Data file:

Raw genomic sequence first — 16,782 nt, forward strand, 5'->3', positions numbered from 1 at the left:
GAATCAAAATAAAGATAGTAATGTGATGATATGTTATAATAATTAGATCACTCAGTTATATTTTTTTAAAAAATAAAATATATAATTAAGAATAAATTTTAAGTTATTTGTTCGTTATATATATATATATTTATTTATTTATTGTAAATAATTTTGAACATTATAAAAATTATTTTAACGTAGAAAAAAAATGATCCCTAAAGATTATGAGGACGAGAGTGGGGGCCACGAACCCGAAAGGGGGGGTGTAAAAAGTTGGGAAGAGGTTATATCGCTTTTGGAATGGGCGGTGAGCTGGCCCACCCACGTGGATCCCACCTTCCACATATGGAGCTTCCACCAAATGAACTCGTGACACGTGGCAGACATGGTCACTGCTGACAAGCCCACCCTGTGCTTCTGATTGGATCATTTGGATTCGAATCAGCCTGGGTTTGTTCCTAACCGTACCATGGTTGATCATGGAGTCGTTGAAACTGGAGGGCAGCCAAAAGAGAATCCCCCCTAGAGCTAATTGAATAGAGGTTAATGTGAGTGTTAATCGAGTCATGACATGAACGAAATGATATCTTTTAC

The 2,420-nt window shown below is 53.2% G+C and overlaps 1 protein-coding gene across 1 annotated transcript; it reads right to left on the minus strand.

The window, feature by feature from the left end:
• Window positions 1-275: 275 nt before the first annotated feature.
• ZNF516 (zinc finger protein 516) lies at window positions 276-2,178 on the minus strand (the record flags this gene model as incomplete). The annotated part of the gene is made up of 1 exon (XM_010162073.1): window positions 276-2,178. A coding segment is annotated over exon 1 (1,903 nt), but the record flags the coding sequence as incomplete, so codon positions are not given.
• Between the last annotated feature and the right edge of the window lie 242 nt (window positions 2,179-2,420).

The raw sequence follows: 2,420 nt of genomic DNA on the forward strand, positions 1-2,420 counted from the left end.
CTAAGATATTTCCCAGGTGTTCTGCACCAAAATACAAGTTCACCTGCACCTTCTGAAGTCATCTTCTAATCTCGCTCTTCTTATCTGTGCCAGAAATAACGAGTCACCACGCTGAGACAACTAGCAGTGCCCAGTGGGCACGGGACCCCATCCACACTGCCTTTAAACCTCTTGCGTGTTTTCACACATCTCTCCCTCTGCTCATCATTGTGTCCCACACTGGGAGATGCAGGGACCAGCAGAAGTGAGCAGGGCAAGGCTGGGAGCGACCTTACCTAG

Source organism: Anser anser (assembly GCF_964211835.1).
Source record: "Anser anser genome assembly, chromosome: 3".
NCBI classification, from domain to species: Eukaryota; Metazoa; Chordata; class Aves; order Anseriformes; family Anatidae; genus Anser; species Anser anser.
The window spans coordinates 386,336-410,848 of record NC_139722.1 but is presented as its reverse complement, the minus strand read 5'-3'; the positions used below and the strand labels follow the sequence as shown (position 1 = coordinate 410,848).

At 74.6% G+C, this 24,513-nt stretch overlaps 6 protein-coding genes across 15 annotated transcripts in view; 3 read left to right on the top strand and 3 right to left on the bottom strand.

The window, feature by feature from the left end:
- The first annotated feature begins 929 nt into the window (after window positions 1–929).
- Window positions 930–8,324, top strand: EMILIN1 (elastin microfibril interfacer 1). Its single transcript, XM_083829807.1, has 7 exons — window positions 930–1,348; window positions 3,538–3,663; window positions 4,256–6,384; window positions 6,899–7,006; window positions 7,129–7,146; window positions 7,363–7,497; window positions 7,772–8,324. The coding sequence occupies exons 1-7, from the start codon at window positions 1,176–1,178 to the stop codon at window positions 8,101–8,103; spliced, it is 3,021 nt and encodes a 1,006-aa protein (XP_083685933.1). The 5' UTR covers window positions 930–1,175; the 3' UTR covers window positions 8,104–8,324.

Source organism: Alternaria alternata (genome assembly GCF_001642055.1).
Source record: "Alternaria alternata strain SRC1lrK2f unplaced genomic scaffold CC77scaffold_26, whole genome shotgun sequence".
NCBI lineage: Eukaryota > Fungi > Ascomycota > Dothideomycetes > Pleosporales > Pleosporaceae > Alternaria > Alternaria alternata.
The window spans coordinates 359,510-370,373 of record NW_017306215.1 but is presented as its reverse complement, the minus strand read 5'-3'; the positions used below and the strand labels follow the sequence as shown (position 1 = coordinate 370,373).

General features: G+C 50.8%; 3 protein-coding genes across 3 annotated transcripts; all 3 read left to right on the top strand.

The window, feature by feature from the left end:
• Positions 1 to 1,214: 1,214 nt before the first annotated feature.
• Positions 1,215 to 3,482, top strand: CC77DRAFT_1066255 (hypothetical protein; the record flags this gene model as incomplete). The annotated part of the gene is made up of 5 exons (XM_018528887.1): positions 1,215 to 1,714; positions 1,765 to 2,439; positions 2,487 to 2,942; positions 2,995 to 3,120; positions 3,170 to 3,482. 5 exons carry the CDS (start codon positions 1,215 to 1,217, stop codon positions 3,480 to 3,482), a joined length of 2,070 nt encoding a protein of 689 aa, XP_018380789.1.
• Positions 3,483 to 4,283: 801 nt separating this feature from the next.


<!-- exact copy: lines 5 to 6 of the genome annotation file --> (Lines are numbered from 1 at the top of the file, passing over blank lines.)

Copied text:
• Window positions 1-275: 275 nt before the first annotated feature.
• ZNF516 (zinc finger protein 516) lies at window positions 276-2,178 on the minus strand (the record flags this gene model as incomplete). The annotated part of the gene is made up of 1 exon (XM_010162073.1): window positions 276-2,178. A coding segment is annotated over exon 1 (1,903 nt), but the record flags the coding sequence as incomplete, so codon positions are not given.